By Margaret Gregory, Posted May 20, 2020
Graduates of the 2020 Class from the University of South Carolina School of Medicine Columbia are preparing to head to their residency destinations at a time when there is a great deal of upheaval in the medical world due to the COVID-19 pandemic. For two graduates, working with infectious diseases has been an interest that they are eager to continue following.
Focus on the Youngest Patients
Prior to beginning medical school, Nicholas Gregory, who grew up in Lexington, South Carolina, took a gap year and volunteered at Children’s Hospital of Philadelphia where he worked as a scribe at Children’s Specialized Hospital, a pediatric neurodevelopmental clinic. He spent time with young patients during arts-and-crafts activities and playtime to help keep them occupied while they underwent infusion treatments.
“I loved the energy of working in a pediatric inpatient setting. I also was fascinated by how completely different pediatric diseases can be from adult medicine as well as the somewhat mysterious fevers and rashes that I witnessed during my pediatrics clerkship. I realized that I would enjoy the diagnostic challenge and learning about the interesting cases that come with pediatric infectious disease,” he says.
Gregory also credits his mentors, Anna Kathryn Burch, M.D., and Rebecca Widener, M.D., both pediatric infectious diseases specialists at Prisma Health and faculty members at the UofSC School of Medicine Columbia, with encouraging his interest in the specialty.
“It was amazing getting to work with these physicians who were not only incredible teachers of antibiotics, microbes, and pediatric pathophysiology, but also two of the warmest people that I’ve worked with,” Gregory says. “They played a big role in inspiring me to pick a career in pediatrics and infectious disease and in mentoring me throughout my third and fourth years of medical school.”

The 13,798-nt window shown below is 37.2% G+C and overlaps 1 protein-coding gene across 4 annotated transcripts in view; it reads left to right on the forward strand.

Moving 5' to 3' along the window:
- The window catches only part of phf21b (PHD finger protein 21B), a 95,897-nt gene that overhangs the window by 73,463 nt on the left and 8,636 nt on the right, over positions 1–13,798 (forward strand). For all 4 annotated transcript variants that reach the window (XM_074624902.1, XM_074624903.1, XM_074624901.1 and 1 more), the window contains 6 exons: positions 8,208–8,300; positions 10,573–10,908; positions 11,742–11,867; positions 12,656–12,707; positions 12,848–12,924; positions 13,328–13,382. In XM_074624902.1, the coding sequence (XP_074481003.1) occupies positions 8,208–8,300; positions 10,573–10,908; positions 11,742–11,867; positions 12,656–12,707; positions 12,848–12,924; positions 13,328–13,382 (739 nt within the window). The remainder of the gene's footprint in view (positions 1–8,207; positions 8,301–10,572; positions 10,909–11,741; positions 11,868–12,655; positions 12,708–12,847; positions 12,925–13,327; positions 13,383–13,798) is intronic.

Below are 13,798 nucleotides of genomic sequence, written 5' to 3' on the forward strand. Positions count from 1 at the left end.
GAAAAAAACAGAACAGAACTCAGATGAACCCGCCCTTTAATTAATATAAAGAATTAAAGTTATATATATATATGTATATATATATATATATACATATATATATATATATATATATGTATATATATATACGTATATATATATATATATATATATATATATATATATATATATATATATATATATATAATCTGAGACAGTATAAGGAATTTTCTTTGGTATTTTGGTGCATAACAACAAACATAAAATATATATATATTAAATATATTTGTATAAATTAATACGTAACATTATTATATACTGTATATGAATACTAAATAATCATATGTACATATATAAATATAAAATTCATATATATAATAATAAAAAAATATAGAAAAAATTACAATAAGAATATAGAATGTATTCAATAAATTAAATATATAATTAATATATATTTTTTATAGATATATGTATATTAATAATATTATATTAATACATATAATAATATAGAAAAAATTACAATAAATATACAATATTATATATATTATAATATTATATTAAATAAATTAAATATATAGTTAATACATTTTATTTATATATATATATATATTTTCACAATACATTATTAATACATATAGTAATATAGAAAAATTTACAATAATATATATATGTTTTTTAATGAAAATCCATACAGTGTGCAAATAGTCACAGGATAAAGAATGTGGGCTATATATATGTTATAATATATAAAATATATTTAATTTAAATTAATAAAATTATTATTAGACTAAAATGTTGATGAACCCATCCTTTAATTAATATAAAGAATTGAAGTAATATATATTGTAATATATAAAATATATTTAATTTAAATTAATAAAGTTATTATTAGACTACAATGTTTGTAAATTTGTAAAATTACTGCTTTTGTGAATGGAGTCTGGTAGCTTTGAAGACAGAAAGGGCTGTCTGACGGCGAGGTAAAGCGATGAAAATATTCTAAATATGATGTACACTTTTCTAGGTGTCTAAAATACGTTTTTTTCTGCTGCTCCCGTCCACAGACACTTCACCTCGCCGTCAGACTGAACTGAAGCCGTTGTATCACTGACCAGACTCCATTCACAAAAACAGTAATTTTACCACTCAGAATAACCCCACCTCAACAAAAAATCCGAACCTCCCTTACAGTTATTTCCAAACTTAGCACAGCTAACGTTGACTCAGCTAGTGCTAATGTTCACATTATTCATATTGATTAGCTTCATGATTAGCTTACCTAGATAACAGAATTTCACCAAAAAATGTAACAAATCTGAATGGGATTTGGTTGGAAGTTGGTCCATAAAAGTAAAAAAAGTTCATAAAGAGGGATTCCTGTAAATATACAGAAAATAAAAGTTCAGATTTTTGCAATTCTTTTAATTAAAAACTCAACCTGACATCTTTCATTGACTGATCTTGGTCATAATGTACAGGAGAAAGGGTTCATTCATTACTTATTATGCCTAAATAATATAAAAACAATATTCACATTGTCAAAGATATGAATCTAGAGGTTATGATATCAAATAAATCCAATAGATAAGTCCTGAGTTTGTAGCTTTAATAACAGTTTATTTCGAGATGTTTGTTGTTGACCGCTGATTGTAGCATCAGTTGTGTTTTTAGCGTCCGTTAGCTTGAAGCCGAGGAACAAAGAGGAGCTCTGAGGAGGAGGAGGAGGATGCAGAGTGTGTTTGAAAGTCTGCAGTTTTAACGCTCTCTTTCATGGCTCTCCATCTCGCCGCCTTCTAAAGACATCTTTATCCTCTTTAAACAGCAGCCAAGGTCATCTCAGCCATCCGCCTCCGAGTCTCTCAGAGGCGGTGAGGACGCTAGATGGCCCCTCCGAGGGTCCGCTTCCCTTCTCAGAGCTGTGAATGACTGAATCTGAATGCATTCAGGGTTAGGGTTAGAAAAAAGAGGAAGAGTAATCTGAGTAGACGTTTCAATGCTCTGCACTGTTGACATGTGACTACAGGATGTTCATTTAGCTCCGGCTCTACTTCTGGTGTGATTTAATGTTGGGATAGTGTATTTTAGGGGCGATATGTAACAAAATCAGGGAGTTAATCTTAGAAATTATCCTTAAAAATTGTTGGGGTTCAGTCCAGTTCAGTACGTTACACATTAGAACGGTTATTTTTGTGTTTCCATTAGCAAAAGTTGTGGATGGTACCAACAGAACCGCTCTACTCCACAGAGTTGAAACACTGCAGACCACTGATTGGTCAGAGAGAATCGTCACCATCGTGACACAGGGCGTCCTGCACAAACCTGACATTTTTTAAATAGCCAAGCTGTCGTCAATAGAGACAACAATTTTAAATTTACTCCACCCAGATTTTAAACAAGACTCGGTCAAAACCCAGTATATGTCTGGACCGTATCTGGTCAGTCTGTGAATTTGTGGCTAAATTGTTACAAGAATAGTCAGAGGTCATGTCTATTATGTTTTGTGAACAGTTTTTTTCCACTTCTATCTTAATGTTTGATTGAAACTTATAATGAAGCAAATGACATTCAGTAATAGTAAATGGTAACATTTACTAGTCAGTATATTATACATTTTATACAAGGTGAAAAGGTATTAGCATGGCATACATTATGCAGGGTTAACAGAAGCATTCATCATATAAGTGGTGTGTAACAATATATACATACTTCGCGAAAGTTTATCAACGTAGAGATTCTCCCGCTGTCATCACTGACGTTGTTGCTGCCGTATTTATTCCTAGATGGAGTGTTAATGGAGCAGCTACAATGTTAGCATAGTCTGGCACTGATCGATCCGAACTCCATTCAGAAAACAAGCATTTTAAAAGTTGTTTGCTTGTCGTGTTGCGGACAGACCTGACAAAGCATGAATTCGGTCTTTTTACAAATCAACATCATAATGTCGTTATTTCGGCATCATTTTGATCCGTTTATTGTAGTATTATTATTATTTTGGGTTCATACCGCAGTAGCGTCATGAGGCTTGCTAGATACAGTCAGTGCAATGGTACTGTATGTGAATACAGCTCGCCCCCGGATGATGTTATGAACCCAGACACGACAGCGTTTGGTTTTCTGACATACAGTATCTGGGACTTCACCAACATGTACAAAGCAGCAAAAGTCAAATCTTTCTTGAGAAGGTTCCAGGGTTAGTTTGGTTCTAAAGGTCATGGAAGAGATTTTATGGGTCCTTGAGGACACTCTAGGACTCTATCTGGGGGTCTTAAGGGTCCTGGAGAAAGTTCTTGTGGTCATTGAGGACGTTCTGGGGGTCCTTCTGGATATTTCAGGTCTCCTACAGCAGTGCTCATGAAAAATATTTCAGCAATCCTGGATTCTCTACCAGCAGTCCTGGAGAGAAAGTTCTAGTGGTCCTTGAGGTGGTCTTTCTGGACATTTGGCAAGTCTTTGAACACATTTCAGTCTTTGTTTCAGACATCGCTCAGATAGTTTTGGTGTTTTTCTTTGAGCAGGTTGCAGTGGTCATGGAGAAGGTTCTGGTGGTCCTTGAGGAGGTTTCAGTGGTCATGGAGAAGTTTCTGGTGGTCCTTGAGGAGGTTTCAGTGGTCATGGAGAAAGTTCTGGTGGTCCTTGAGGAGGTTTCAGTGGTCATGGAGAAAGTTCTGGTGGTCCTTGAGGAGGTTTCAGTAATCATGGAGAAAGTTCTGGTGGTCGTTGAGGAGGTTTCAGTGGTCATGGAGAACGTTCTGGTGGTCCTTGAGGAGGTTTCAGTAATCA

Gregory will continue his training in pediatrics at Virginia Commonwealth University Health System in Richmond, Virginia.
“My experience at CHOP was important in shaping what I will be doing,” Gregory says.
The residency will allow him to train in both internal medicine and pediatrics including experiences in substance abuse, dermatology, rheumatology, allergy, sports medicine, adolescent medicine, family HIV/AIDS care and research.
While he was in Philadelphia, Gregory also volunteered for an organization, Action Wellness, formerly called Action AIDS, which was his first exposure in working with infectious disease. The group works to enhance the lives of those living with HIV and other serious chronic illnesses by providing holistic and trauma-informed health, prevention, and supportive services.
“I learned about the disease itself and its history, the social stigma that accompanies it and how it has now transformed, to some extent, into a disease that we can now treat as a chronic disease,” he says. “There is an unfortunately a common challenge with HIV-medication adherence in adolescents and young adults. I would like to try to help connect them to services that makes them want to utilize these services and engage in health care in a way that helps them further down the road.”